Page images
PDF
EPUB

824 Mills 1907 v. 2

First issue of this Edition 1907.

Reprinted 1909, 1910, 1914.

[merged small][merged small][merged small][merged small][merged small][merged small][merged small][merged small][merged small][merged small][merged small][merged small][merged small][merged small][merged small][merged small][ocr errors][merged small][merged small][merged small][merged small][merged small][merged small][merged small][merged small][ocr errors][merged small][merged small][merged small][merged small][merged small][merged small][merged small][merged small][merged small][merged small][ocr errors][merged small][merged small][merged small][merged small][ocr errors][merged small]
[ocr errors][merged small][merged small]

(March 1827)
Euvres complètes de MACHIAVEL, traduites par J. V. PÉRIER.

Paris : 1825.
THOSE who have attended to the practice of our literary
tribunal are well aware that, by means of certain legal fictions
similar to those of Westminster Hall, we are frequently enabled
to take cognisance of cases lying beyond the sphere of oui
original jurisdiction. We need hardly say, therefore, that in
the present instance M. Périer is merely a Richard Roe, who
will not be mentioned in any subsequent stage of the pro-
ceedings, and whose name is used for the sole purpose of
bringing Machiavelli into court.

We doubt whether any name in literary history be so generally odious as that of the man whose character and writings we now propose to consider. The terms in which he is commonly described would seem to import that he was the Tempter, the Evil Principle, the discoverer of ambition and revenge, the original inventor of perjury, and that, before the publication of his fatal Prince, there had never been a hypocrite, a tyrant, or a traitor, a simulated virtue, or a convenient crime. One writer gravely assures us that Maurice of Saxony learned all his fraudulent policy from that execrable volume. Another remarks that since it was translated into Turkish, the Sultans have been more addicted than formerly to the custom of strangling their brothers. Lord Lyttelton charges the poor Florentine with the manifold treasons of the house of Guise, and with the massacre of St. Bartholomew. Several authors have hinted that the Gunpowder Plot is to be primarily attributed to his doctrines, and seem to think that his effigy ought to be substituted for that of Guy Faux, in those processions by which the ingenious youth of England annually commemorate the preservation of the Three Estates. The Church of Rome has pronounced his works accursed things. Nor have our own countrymen been backward in testifying their opinion of his merits. Out of his surname they have

VOL. II.

B

[ocr errors]

coined an epithet for a knave, and out of his Christian name a synonym for the Devil.1

It is indeed scarcely possible for any person, not well acquainted with the history and literature of Italy, to read without horror and amazement the celebrated treatise which has brought so much obloquy on the name of Machiavelli. Such a display of wickedness, naked yet not ashamed, such cool, judicious, scientific atrocity, seemed rather to belong to a fiend than to the most depraved of men. Principles which the most hardened ruffian would scarcely hint to his most trusted accomplice, or avow, without the disguise of some palliating sophism, even to his own mind, are professed without the slightest circumlocution, and assumed as the fundamental axioms of all political science.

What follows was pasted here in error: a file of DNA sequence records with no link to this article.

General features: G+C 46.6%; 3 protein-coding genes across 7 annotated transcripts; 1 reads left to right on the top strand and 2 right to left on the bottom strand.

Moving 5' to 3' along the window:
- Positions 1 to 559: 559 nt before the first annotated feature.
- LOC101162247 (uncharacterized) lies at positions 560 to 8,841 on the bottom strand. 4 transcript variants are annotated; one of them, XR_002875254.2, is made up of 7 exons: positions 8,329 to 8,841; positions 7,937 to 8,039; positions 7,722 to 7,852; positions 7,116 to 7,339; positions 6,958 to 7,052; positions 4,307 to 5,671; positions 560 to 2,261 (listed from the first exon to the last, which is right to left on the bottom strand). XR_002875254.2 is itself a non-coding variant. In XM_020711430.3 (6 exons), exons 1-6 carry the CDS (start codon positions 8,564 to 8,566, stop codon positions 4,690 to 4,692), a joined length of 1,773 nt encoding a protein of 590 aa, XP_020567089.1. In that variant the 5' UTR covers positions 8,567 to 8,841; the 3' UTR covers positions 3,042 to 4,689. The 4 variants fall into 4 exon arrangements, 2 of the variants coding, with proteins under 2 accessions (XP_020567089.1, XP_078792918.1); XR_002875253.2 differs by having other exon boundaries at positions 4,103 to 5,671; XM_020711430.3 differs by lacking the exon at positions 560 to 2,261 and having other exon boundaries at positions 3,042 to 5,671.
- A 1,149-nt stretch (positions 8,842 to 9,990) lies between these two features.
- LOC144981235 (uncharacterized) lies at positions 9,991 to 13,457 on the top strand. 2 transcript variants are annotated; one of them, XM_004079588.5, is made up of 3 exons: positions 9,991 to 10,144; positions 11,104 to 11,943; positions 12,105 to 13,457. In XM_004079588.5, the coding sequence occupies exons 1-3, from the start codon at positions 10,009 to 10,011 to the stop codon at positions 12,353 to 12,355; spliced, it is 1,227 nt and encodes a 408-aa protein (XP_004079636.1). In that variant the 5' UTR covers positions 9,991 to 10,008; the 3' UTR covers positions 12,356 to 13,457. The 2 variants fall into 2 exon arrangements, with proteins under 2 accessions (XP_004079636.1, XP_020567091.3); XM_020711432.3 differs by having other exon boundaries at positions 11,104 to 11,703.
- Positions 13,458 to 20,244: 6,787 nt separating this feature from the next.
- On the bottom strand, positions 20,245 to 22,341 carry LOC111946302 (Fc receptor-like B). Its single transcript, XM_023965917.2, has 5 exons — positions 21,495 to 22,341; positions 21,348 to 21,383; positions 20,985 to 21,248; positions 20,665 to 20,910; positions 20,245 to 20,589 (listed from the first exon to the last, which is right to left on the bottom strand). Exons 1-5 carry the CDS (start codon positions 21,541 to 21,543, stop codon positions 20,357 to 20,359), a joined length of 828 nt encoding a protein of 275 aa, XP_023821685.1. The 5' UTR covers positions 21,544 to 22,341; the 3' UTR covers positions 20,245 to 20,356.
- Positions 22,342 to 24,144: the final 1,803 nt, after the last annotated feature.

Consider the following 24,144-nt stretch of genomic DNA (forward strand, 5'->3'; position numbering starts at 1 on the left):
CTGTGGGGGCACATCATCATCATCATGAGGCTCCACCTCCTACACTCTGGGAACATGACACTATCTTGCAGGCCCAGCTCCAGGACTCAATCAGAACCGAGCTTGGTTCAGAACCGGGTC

It is not strange that ordinary readers should regard the author of such a book as the most depraved and shameless of human beings. Wise men, however, have always been inclined to look with great suspicion on the angels and dæmons of the multitude : and in the present instance, several circumstances have led even superficial observers to question the justice of the vulgar decision. It is notorious that Machiavelli was, through life, a zealous republican. In the same year in which he composed his manual of King-craft, he suffered imprisonment and torture in the cause of public liberty. It seems inconceivable that the martyr of freedom should have designedly acted as the apostle of tyranny. Several eminent writers have, therefore, endeavoured to detect in this unfortunate performance some concealed meaning, more consistent with the character and conduct of the author than that which appears at the first glance.

One hypothesis is that Machiavelli intended to practise on the young Lorenzo de Medici a fraud similar to that which Sunderland is said to have employed against our James the Second, and that he urged his pupil to violent and perfidious measures, as the surest means of accelerating the moment of deliverance and revenge. Another supposition which Lord Bacon seems to countenance, is that the treatise was merely a piece of grave irony, intended to warn nations against the arts of ambitious men. It would be easy to show that neither of these solutions is consistent with many passages

1 Nick Machiavel had ne'er a trick,
Tho' he gave his name to our old Nick.

Hudibras, Part 1. Canto i. But, we believe, there is a schism on this subject among the antiquarians.

« PreviousContinue »